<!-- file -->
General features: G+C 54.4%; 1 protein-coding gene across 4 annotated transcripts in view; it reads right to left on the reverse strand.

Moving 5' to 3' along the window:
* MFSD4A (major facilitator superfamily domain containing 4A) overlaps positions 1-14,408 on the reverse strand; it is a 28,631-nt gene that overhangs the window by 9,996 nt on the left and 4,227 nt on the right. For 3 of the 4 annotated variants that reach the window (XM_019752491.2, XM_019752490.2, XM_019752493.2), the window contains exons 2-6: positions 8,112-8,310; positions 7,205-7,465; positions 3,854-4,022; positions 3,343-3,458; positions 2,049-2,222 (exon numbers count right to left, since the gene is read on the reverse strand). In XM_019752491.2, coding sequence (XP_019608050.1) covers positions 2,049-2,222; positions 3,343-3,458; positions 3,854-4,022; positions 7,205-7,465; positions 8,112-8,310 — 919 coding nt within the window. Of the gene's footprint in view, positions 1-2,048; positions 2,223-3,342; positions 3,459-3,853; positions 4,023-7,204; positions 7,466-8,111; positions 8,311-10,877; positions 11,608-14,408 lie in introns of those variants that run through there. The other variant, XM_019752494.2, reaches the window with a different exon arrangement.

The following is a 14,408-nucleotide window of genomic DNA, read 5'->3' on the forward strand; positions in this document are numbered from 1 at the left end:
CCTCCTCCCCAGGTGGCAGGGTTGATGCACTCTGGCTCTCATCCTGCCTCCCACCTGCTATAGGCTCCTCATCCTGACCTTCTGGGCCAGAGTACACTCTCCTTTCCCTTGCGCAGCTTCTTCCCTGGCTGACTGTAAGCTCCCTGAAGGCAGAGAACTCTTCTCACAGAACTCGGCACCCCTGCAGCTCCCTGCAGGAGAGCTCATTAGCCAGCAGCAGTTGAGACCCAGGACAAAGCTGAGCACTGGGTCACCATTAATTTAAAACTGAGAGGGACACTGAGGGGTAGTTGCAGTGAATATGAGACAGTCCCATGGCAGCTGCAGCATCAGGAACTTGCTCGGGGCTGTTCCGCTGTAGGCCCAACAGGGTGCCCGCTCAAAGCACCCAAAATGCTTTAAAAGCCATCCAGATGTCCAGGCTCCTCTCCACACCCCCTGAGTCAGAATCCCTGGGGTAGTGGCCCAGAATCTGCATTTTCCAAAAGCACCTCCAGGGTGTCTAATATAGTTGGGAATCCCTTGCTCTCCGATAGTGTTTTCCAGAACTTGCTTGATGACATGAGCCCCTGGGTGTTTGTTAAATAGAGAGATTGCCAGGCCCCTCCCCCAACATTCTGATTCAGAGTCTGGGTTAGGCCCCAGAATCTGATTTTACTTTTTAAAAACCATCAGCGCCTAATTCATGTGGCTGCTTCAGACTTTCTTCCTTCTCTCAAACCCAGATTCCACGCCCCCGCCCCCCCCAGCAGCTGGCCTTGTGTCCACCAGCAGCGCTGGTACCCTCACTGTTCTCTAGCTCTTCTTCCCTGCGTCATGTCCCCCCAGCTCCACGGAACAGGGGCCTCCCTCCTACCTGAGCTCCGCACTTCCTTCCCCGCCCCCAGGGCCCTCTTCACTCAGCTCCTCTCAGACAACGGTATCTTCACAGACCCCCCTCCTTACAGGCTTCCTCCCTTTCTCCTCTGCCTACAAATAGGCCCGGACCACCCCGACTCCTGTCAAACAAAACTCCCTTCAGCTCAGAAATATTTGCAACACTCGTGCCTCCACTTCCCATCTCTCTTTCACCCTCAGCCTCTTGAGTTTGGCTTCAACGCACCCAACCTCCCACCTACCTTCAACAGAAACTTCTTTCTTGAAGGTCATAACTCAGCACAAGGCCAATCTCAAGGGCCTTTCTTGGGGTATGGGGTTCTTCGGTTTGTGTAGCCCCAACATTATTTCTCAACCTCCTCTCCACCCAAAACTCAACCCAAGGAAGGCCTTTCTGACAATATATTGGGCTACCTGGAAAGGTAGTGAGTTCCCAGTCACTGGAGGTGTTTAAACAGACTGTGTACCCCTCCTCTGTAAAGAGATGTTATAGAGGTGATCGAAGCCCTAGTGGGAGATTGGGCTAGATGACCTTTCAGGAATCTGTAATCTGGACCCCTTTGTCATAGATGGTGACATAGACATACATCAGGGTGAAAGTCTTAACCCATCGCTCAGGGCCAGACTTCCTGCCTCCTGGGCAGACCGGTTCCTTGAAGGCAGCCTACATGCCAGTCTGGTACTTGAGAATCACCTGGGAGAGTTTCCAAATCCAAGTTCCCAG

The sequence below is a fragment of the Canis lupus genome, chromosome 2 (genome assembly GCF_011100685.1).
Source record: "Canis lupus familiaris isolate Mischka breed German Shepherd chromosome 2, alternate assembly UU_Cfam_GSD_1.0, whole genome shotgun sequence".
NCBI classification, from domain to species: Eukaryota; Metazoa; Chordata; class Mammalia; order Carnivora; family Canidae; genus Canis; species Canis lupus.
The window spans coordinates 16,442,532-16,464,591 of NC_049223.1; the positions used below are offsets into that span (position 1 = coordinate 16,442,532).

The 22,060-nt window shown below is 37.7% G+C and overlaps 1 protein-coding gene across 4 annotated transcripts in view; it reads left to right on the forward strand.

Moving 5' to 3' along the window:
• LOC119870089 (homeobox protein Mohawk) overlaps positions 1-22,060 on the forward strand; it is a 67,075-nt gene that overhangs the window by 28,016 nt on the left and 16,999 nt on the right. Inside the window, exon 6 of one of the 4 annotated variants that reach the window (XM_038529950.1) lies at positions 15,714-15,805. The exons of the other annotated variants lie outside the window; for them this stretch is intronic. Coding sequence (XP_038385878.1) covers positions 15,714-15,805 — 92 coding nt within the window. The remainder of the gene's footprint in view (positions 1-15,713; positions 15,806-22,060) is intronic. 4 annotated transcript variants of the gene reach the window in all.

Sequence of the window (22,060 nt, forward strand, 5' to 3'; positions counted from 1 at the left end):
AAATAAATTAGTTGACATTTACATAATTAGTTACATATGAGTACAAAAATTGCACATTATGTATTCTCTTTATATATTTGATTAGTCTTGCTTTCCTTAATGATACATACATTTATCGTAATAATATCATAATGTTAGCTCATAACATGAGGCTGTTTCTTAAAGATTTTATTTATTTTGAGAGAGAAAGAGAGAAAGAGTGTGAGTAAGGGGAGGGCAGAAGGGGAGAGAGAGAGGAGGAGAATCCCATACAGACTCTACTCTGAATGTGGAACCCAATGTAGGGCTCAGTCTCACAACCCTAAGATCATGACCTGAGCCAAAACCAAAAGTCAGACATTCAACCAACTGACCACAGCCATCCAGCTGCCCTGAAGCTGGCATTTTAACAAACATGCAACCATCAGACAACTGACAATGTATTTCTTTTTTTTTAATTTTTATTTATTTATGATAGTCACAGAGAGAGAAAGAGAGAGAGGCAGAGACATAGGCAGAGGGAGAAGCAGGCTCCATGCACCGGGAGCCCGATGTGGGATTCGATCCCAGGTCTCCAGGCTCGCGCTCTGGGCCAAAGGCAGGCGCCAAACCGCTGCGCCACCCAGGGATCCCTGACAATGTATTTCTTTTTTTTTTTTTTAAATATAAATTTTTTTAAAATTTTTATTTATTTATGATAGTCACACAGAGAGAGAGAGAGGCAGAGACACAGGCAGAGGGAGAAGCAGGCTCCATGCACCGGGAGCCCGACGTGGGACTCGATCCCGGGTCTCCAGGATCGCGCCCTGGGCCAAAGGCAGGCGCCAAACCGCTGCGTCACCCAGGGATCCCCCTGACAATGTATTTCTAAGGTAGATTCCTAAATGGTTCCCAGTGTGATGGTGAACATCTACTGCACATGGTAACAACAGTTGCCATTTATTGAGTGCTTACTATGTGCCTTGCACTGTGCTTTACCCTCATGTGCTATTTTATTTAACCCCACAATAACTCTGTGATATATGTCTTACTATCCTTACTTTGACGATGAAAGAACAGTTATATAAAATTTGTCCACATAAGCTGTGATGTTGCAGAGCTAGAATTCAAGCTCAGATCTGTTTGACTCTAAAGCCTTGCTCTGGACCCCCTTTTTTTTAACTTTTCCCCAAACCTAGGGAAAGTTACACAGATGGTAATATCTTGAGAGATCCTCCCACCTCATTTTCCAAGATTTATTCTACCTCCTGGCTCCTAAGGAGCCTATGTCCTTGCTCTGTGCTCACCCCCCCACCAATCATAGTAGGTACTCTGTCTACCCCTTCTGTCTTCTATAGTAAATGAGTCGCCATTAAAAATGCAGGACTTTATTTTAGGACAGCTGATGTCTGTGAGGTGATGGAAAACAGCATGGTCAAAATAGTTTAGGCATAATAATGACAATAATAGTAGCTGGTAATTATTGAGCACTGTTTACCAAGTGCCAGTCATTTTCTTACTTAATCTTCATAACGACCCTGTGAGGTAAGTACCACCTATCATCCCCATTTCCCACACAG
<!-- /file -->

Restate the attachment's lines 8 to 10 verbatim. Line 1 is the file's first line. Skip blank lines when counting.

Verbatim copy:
NCBI classification, from domain to species: Eukaryota; Metazoa; Chordata; class Mammalia; order Carnivora; family Canidae; genus Canis; species Canis lupus.
The window spans coordinates 16,442,532-16,464,591 of NC_049223.1; the positions used below are offsets into that span (position 1 = coordinate 16,442,532).

The 22,060-nt window shown below is 37.7% G+C and overlaps 1 protein-coding gene across 4 annotated transcripts in view; it reads left to right on the forward strand.